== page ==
For bivariate analysis, t-tests were performed on continuous level variables and Chi-Square tests were performed on categorical variables testing for differences between depressed and non-depressed comparison participants. A simple regression model was fit to examine relationship between Cai and WML volume. A multivariable model was fit to examine this relationship after inclusion of covariates. Given the limited sample size, covariates were restricted to group (depressed vs. non-depressed) and age only. Hypertension was considered as a covariate, but was not included because of missing values (data only available for N = 35 (of N = 42)). Secondary analyses included an examination of separate regression models for each participant group (depression and comparison), as well as men vs. women.

3. Results

3.1. Participant Characteristics

This pilot sample of older adults included a total of 42 participants (N = 29 depressed participants, N = 13 non-depressed comparison participants). See Table 1 for participant characteristics, including comparison of depressed and non-depressed groups. Depressed individuals were more like to report hypertension (χ2 = 8.15, df = 1, p = 0.0043) than non-depressed participants. There were no other group differences. Of note, higher WML volumes were shown to be significantly related to lower MMSE scores (β = −0.13, SE = 0.05, t = −2.46, p = 0.019).

Table 1. Participant characteristics: Sociodemographics, hypertension, lab values, and white matter lesions (WMLs) a.

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Table 1. Participant characteristics: Sociodemographics, hypertension, lab values, and white matter lesions (WMLs) a.
Total (n = 42)Depressed (n = 29)Non-depressed (n = 13)p value b
Age in years68.4 (6.7)68.3 (6.5)68.8 (7.5)0.8
Sex (female)19 (45%)15 (52%)4 (31%)0.2
Race (White)39 (93%)26 (90%)13 (100%)0.1
Education in years15.8 (1.6)15.8 (1.7)16.0 (1.5)0.7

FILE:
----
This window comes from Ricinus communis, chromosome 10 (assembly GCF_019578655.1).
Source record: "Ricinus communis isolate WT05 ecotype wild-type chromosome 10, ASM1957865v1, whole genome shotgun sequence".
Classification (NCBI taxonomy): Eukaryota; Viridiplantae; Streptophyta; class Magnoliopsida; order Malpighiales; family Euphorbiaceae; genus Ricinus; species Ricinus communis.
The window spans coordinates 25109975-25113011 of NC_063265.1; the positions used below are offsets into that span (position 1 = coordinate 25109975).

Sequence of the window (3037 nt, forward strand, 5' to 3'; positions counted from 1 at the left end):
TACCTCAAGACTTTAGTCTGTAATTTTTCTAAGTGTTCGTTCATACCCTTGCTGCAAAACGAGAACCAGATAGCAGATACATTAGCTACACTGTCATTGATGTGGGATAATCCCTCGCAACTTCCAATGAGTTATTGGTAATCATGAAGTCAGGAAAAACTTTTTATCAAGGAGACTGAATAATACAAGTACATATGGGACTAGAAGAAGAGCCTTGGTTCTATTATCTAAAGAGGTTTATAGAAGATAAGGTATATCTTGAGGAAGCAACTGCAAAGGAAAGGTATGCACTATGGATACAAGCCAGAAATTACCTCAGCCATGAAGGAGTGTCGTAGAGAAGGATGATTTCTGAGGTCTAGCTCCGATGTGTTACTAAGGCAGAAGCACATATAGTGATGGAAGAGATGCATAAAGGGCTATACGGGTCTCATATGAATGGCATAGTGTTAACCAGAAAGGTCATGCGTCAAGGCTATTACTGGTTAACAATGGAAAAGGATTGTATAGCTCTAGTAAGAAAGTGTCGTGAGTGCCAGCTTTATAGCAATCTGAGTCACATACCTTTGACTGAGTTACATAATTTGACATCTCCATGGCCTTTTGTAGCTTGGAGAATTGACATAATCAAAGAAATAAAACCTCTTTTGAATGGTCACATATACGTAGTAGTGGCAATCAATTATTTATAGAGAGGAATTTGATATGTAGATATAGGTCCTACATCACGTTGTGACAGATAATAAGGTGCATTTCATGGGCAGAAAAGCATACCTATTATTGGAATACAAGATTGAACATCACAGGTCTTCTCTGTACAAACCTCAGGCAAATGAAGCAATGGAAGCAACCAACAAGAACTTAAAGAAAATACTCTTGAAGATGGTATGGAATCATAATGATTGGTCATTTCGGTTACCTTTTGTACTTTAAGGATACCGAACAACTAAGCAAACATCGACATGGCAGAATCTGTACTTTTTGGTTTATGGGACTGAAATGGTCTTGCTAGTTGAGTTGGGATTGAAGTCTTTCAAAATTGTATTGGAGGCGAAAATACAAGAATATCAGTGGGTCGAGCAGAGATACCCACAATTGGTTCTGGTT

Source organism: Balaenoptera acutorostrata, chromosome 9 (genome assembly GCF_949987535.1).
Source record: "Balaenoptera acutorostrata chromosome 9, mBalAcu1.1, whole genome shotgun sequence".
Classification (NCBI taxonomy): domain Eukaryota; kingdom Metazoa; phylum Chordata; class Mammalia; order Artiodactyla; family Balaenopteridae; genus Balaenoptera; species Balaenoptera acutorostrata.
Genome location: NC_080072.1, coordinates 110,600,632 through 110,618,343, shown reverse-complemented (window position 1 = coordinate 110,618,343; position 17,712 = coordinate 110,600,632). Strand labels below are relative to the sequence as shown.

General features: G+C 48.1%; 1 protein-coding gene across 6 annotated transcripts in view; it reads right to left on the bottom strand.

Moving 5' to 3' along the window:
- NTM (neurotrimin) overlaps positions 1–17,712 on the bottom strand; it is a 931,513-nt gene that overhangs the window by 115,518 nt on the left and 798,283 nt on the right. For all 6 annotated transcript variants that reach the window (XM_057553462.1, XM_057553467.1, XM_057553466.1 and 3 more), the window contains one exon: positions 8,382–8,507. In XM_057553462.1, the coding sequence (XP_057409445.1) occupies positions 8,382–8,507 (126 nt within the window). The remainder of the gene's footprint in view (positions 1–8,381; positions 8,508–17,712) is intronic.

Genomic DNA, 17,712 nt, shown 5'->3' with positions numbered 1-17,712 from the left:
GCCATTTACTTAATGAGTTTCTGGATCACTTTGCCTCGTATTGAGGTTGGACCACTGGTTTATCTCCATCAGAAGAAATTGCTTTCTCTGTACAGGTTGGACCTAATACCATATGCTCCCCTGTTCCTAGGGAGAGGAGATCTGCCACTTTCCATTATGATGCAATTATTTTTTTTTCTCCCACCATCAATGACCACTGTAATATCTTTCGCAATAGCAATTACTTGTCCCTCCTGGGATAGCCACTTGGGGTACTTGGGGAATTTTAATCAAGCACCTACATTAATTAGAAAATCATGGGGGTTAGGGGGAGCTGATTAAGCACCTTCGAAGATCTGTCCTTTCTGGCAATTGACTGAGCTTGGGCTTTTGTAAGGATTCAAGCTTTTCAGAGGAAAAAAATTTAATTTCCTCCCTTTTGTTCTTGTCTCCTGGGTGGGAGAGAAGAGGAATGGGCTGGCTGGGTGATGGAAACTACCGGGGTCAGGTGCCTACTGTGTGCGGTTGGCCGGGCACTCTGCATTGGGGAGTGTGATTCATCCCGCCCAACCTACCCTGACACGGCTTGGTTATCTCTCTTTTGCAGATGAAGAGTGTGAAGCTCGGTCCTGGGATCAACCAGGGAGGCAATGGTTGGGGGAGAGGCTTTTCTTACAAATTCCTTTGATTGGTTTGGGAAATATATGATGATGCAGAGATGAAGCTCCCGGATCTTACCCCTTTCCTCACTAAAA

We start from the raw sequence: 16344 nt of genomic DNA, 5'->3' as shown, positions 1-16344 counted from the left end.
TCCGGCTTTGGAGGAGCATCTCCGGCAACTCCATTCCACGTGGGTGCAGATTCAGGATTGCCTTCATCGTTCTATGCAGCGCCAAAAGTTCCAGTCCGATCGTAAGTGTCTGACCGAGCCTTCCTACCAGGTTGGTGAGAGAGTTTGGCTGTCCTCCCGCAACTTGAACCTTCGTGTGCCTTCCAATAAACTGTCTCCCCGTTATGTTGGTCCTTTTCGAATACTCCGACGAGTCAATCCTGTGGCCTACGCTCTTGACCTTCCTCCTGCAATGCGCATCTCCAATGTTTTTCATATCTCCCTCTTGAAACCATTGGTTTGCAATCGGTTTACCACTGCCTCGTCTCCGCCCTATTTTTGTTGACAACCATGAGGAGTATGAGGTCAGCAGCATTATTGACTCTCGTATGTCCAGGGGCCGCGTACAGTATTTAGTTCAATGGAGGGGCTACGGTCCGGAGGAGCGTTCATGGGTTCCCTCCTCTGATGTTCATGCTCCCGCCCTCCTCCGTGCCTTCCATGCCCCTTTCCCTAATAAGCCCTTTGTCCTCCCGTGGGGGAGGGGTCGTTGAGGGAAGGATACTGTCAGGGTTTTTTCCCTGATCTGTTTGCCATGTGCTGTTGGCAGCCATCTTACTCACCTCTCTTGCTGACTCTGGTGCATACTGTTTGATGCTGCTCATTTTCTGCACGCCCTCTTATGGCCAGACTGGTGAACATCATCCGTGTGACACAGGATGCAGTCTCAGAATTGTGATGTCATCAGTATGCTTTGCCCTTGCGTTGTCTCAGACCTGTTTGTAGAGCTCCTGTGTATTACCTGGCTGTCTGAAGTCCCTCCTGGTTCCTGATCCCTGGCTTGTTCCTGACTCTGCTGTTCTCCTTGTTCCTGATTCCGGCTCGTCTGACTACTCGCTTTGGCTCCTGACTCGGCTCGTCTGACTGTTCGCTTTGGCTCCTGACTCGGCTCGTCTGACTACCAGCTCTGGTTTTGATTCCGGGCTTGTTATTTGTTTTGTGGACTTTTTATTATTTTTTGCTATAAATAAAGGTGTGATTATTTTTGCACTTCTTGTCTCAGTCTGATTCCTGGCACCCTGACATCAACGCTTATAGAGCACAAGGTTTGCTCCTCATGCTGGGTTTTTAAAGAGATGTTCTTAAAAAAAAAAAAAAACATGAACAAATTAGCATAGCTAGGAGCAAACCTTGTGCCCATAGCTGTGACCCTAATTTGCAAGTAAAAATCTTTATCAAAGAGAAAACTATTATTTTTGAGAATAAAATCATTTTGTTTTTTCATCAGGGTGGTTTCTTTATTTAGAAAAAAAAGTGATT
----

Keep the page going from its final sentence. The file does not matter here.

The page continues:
Hypertension (yes) c9 (26%)9 (38%)0 (0%)0.004
Mini-Mental State
Examination (total score)
28.7 (1.3)28.8 (1.1)28.5 (1.7)0.5
Serum ionized calcium (mg/dL)5.1 (0.2)5.1 (0.2)5.1 (0.2)0.5
25-hydroxy-vitamin D (ng/mL)34.5 (12.9)35.2 (14.7)32.9 (7.8)0.6
Phosphorus (mg/dL)3.5 (0.5)3.5 (0.4)3.5 (0.6)0.7
Parathyroid hormone (pg/mL)31.5 (14.2)31.8 (13.4)30.8 (17.7)0.9
WML volume (mL)5.4 (3.6)5.4 (3.3)5.3 (4.2)0.9

a mean (SD) or # (%). b p value for difference between groups (chi-squared test used to compare proportions; t-test used to compare means). c N = 35.

3.2. Serum Ionized Calcium (Serum Cai) and White Matter Lesion (WML) Volume

3.2.1. Main Model

To examine the effect of serum Cai on WML volume, a simple regression model was run. This model showed a trend for a positive relationship between serum Cai and WML volume (β = 4.30, SE = 2.40, t = 1.79, p = 0.080; see Figure 2). To examine the effect of serum Cai on WML volume while controlling for potential confounders, a multivariable linear regression model was run which included covariates. Given the small sample, only age and group (depression vs. comparison) were included as covariates. This multivariable model also showed a trend for a positive relationship between serum Cai and WML volume (β = 4.34, SE = 2.27, t = 1.91, p = 0.063).

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Figure 2. A positive relationship between serum ionized calcium (Cai) and white matter lesions (WMLs) (N = 42; trend in multivariable model, p = 0.06).

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Figure 2. A positive relationship between serum ionized calcium (Cai) and white matter lesions (WMLs) (N = 42; trend in multivariable model, p = 0.06).
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3.2.2. Secondary Analyses

Role of Depression. As shown in Table 1, there were no significant differences between depressed and comparison participants on either serum Cai or WMLs. However, given that depression has been shown in prior studies to be related to both of these measures, separate models for depressed and non-depressed groups were examined (see Figure 3). Depressed participants showed a significant positive relationship between higher serum Cai and greater WML volume, after controlling for age (β = 6.41, SE = 2.53, t = 2.53, p = 0.018), while there was no significant association found in non-depressed comparison participants (β = −4.04, SE = 3.45, t = −1.17, p = 0.27).